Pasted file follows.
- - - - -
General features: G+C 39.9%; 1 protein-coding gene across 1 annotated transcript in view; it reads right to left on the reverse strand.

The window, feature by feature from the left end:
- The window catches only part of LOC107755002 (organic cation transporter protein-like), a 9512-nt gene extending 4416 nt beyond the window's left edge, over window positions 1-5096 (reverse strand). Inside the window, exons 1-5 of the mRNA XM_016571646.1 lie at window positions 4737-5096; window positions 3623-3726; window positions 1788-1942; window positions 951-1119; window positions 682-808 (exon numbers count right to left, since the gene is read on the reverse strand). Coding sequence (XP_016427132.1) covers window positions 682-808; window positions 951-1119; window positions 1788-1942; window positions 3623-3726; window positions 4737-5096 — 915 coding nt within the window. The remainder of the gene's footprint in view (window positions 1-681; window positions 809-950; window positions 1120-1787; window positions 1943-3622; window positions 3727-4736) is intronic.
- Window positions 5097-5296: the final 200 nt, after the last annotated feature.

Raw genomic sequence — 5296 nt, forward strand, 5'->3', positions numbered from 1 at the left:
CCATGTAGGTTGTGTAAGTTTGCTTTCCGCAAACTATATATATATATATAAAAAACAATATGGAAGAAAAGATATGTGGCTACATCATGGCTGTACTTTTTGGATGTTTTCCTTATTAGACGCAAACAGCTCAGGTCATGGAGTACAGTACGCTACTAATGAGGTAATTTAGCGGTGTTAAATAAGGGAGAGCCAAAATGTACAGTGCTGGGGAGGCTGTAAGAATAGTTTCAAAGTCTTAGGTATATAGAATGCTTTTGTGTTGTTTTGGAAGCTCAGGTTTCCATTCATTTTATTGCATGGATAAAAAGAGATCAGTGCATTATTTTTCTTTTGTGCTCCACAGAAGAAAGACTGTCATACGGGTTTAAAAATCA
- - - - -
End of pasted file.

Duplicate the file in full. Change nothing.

General features: G+C 39.9%; 1 protein-coding gene across 1 annotated transcript in view; it reads right to left on the reverse strand.

The window, feature by feature from the left end:
- The window catches only part of LOC107755002 (organic cation transporter protein-like), a 9512-nt gene extending 4416 nt beyond the window's left edge, over window positions 1-5096 (reverse strand). Inside the window, exons 1-5 of the mRNA XM_016571646.1 lie at window positions 4737-5096; window positions 3623-3726; window positions 1788-1942; window positions 951-1119; window positions 682-808 (exon numbers count right to left, since the gene is read on the reverse strand). Coding sequence (XP_016427132.1) covers window positions 682-808; window positions 951-1119; window positions 1788-1942; window positions 3623-3726; window positions 4737-5096 — 915 coding nt within the window. The remainder of the gene's footprint in view (window positions 1-681; window positions 809-950; window positions 1120-1787; window positions 1943-3622; window positions 3727-4736) is intronic.
- Window positions 5097-5296: the final 200 nt, after the last annotated feature.

Raw genomic sequence — 5296 nt, forward strand, 5'->3', positions numbered from 1 at the left:
CCATGTAGGTTGTGTAAGTTTGCTTTCCGCAAACTATATATATATATATAAAAAACAATATGGAAGAAAAGATATGTGGCTACATCATGGCTGTACTTTTTGGATGTTTTCCTTATTAGACGCAAACAGCTCAGGTCATGGAGTACAGTACGCTACTAATGAGGTAATTTAGCGGTGTTAAATAAGGGAGAGCCAAAATGTACAGTGCTGGGGAGGCTGTAAGAATAGTTTCAAAGTCTTAGGTATATAGAATGCTTTTGTGTTGTTTTGGAAGCTCAGGTTTCCATTCATTTTATTGCATGGATAAAAAGAGATCAGTGCATTATTTTTCTTTTGTGCTCCACAGAAGAAAGACTGTCATACGGGTTTAAAAATCA